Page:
The Hobbit Review

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The Hobbit: An Unexpected Journey

Almost a masterpiece.

Being one of those that never got to read the hobbit at school, I didn’t exactly know what to expect apart from a young Bilbo Baggins (played by Martin Freeman) setting off for adventure with a group of dwarves to fight a dragon, reclaim some treasure and have a chance encounter with Gollum (Andy Serkis) and his infamous ring of power. I have to admit after enduring the previous Lord of the Rings trilogy I wasn’t sure I would enjoy watching another epically-long fantasy film, but I can honestly say that my experience far exceeded my expectations. However that is not to say the film is without its flaws.

After a somewhat slow and awkward half an hour of flat acting, the film picks up some real pace, jumping from ever increasing tense chase or fight sequences, which emulated the structure of the Fellowship of the Ring. We  welcome back some familiar faces such as an even more abstract Lady Galadriel (Cate Blanchett), a grey looking Gandalf (Ian McKellen) and Saruman the White (Christopher Lee), and revisit some well know locations such as the Shire and Rivendell. The musical score, again brought to you by Howard shore, is as epic, dramatic and as constant as ever. But one of the main things which makes this film stand out is the special effects and the new 48 frames per second high frame rate (HFR), which has been the topic of some debate.

Make no mistake this film looks stunning (especially in 3D); the colours and lighting alone give the film a dreamy enhanced quality and many of the locations seem so vivid you can lose yourself in them. But on the flipside with so much action happening you are left feeling bombarded with sensory overload; an ever-present problem with the franchise. Peter Jackson seems to want to give us everything all at once with little room for reflection and subtlety, but wildly entertaining none the less. In fact the special effects on everything seem to have taken great leaps since LOTR; all of the characters, in particular Gollum and many of the troll characters rival some of the real life actors in both their appearance and acting ability. I couldn’t help but laugh at the Trolls attention to detail, idiosyncrasies and regional accents!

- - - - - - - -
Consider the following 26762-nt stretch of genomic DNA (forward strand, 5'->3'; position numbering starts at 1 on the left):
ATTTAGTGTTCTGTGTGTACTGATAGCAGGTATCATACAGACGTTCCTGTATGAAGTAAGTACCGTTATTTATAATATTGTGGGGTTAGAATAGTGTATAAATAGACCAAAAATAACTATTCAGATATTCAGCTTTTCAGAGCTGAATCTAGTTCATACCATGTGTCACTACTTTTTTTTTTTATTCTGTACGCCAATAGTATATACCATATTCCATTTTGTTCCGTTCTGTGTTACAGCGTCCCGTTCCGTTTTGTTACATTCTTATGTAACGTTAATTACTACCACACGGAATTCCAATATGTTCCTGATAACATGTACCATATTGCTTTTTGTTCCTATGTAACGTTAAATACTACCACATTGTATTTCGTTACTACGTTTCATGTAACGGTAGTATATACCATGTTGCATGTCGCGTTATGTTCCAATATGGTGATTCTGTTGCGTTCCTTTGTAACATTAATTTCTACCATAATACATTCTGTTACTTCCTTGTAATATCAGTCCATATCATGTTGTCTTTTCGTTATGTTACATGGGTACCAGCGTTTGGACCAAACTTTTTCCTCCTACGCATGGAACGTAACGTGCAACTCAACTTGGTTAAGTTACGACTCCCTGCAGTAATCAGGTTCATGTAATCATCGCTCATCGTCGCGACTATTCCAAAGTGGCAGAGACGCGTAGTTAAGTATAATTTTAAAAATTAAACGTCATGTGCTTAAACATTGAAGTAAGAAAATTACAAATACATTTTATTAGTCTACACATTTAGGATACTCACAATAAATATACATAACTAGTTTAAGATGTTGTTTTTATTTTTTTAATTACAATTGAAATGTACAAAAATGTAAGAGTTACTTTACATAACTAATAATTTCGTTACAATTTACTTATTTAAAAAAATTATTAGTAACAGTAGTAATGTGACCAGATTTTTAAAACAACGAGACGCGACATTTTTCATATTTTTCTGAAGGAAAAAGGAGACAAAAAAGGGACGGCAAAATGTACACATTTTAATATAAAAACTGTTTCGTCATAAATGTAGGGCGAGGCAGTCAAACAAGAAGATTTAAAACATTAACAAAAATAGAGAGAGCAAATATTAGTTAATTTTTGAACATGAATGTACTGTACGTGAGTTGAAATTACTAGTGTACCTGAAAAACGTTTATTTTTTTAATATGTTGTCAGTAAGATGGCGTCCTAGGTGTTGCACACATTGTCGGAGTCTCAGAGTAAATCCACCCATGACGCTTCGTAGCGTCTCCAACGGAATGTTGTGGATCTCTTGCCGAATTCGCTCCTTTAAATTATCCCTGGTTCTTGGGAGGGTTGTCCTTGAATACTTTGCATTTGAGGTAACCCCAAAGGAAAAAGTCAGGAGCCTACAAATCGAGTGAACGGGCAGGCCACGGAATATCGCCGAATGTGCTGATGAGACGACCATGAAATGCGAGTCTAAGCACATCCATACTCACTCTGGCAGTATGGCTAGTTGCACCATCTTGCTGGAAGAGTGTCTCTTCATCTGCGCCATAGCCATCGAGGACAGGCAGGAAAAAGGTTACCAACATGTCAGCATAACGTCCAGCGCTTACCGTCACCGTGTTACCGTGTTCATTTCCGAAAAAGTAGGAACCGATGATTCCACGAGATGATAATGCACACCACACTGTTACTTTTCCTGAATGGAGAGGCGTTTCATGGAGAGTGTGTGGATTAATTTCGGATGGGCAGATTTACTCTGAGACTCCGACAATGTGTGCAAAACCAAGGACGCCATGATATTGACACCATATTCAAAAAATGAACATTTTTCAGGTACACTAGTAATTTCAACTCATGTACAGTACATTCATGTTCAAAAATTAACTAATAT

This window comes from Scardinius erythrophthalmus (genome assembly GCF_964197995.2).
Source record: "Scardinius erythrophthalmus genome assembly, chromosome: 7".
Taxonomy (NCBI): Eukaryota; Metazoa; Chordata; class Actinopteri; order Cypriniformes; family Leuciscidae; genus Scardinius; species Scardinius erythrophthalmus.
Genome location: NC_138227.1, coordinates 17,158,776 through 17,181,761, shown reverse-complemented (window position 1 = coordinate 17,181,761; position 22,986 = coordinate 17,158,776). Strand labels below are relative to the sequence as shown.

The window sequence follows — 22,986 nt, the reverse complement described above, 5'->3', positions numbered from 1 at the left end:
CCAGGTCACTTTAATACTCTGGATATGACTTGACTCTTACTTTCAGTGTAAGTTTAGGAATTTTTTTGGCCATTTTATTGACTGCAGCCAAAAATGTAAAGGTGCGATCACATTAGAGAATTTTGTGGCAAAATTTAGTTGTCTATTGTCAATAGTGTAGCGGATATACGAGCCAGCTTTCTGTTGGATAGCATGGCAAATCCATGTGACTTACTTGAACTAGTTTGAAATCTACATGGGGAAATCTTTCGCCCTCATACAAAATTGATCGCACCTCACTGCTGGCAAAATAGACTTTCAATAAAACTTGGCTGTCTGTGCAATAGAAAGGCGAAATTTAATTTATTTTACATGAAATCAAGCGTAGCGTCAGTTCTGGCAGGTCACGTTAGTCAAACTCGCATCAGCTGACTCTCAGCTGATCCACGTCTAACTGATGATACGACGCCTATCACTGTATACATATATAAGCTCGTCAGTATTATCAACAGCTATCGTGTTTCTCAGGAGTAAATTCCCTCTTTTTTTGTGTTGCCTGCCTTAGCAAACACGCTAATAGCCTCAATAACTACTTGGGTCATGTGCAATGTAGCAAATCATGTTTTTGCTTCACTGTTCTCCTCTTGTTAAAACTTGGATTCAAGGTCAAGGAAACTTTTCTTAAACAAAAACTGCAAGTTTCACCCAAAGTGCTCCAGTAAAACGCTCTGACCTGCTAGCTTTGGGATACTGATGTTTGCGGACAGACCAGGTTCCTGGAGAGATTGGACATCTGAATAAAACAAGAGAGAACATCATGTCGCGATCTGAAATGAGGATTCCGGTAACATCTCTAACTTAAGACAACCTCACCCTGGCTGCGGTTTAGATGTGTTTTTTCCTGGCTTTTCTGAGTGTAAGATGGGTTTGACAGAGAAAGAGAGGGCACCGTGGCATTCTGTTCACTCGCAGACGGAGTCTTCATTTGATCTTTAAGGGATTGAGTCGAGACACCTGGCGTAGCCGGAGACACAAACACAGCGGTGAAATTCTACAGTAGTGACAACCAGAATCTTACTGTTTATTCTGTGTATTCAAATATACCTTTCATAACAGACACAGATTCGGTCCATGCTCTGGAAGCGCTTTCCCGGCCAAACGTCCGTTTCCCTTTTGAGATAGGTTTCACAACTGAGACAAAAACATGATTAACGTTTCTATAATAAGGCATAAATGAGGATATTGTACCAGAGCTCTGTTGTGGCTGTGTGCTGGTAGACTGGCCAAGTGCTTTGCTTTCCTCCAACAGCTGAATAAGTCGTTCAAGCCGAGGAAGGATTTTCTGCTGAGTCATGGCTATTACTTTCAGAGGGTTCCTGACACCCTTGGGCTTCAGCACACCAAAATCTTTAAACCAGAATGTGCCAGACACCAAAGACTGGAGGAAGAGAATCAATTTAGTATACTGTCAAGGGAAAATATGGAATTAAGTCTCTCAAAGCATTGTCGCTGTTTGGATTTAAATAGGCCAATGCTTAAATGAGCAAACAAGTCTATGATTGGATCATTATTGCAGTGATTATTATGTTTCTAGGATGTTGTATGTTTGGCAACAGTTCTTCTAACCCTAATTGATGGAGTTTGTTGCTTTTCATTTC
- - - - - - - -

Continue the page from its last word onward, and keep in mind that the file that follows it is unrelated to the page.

So much of this film emulates more of what we have seen before in the LOTR trilogy but the Hobbit feels much easier to digest with a completely different flavour and theme with a refreshing boost of slapstick comedy to lighten the mood. Perhaps it is because the main theme is not war (yet) unlike the LOTR trilogy. We are not given grand battles on top of battles and rousing tearful speeches on top of rousing tearful speeches. Rather we are offered better choreographed action sequences and more of a focus on eccentricities of the characters (good and bad) in a much lighter tone.  I particularly loved the animal loving Radagast the Brown (Sylvester McCoy) and his racing rabbits. Similarly Gollum and Bilbo’s first encounter was the highlight of the entire film; Gollum looked even more real with quirky facial expressions as well as an even more sinister side than we have seen in previous films. Thankfully Freeman is given chance to shine as Bilbo with these scenes, as for large chunks of the film he seems to fade in the background as an afterthought of the main narrative. Unfortunately this lack of attention to some of the central characters (in particular the 13 dwarfs) is one of the film’s downfalls which is a shame as dwarfs are the main focus here. (Hopefully they will feature more in the next instalment).

Overall a film of this magnitude is bound to be a success with so many qualities to behold (for me it is the set design and costumes).  But I wonder, with three epic war films already under the belt and this first instalment over, is there much more for us to see or experience before we get truly exhausted with middle earth? Not to mention a formula that is tried and tested and now becoming repetitive; I do not think I could bring myself  to watch another series of Troll chases and near misses with a gang of characters who never get into any real depth or danger. Flaws aside I would still urge anyone of any age to go and see this with your 3d glasses at the ready. You cannot help but smile and be whisked away in amazement at what the film has to offer, and quality fantasy films that aren’t aimed solely at children are hard to come by.

Brought to you by Cineworld Nottingham at the Cornerhouse.